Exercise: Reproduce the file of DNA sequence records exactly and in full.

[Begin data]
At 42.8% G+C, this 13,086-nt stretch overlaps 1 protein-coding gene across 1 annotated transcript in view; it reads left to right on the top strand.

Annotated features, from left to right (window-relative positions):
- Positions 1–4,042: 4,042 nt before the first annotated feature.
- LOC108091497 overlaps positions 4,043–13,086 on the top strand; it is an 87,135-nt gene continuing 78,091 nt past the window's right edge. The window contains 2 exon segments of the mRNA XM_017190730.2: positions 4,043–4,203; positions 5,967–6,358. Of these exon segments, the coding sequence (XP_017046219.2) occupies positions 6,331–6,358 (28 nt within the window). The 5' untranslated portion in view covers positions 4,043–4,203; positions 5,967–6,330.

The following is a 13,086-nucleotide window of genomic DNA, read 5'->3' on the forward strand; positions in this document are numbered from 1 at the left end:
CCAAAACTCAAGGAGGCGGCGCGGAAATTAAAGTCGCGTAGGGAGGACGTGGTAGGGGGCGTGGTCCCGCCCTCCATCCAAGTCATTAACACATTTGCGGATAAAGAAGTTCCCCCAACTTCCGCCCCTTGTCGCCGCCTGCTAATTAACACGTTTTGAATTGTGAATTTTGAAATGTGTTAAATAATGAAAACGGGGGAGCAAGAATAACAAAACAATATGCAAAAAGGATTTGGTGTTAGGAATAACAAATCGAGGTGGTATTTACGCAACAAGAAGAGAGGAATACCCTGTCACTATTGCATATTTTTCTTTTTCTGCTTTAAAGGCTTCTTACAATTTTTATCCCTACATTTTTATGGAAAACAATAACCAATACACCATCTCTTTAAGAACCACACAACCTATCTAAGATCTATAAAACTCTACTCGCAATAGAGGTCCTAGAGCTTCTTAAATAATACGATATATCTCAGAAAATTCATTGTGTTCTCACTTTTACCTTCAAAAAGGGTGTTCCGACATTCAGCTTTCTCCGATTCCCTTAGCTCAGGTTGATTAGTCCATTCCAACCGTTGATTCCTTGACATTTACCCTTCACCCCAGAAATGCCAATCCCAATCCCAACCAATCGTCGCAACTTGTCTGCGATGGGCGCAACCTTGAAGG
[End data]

At 42.8% G+C, this 13,086-nt stretch overlaps 1 protein-coding gene across 1 annotated transcript in view; it reads left to right on the top strand.

Annotated features, from left to right (window-relative positions):
- Positions 1–4,042: 4,042 nt before the first annotated feature.
- LOC108091497 overlaps positions 4,043–13,086 on the top strand; it is an 87,135-nt gene continuing 78,091 nt past the window's right edge. The window contains 2 exon segments of the mRNA XM_017190730.2: positions 4,043–4,203; positions 5,967–6,358. Of these exon segments, the coding sequence (XP_017046219.2) occupies positions 6,331–6,358 (28 nt within the window). The 5' untranslated portion in view covers positions 4,043–4,203; positions 5,967–6,330.

The following is a 13,086-nucleotide window of genomic DNA, read 5'->3' on the forward strand; positions in this document are numbered from 1 at the left end:
CCAAAACTCAAGGAGGCGGCGCGGAAATTAAAGTCGCGTAGGGAGGACGTGGTAGGGGGCGTGGTCCCGCCCTCCATCCAAGTCATTAACACATTTGCGGATAAAGAAGTTCCCCCAACTTCCGCCCCTTGTCGCCGCCTGCTAATTAACACGTTTTGAATTGTGAATTTTGAAATGTGTTAAATAATGAAAACGGGGGAGCAAGAATAACAAAACAATATGCAAAAAGGATTTGGTGTTAGGAATAACAAATCGAGGTGGTATTTACGCAACAAGAAGAGAGGAATACCCTGTCACTATTGCATATTTTTCTTTTTCTGCTTTAAAGGCTTCTTACAATTTTTATCCCTACATTTTTATGGAAAACAATAACCAATACACCATCTCTTTAAGAACCACACAACCTATCTAAGATCTATAAAACTCTACTCGCAATAGAGGTCCTAGAGCTTCTTAAATAATACGATATATCTCAGAAAATTCATTGTGTTCTCACTTTTACCTTCAAAAAGGGTGTTCCGACATTCAGCTTTCTCCGATTCCCTTAGCTCAGGTTGATTAGTCCATTCCAACCGTTGATTCCTTGACATTTACCCTTCACCCCAGAAATGCCAATCCCAATCCCAACCAATCGTCGCAACTTGTCTGCGATGGGCGCAACCTTGAAGG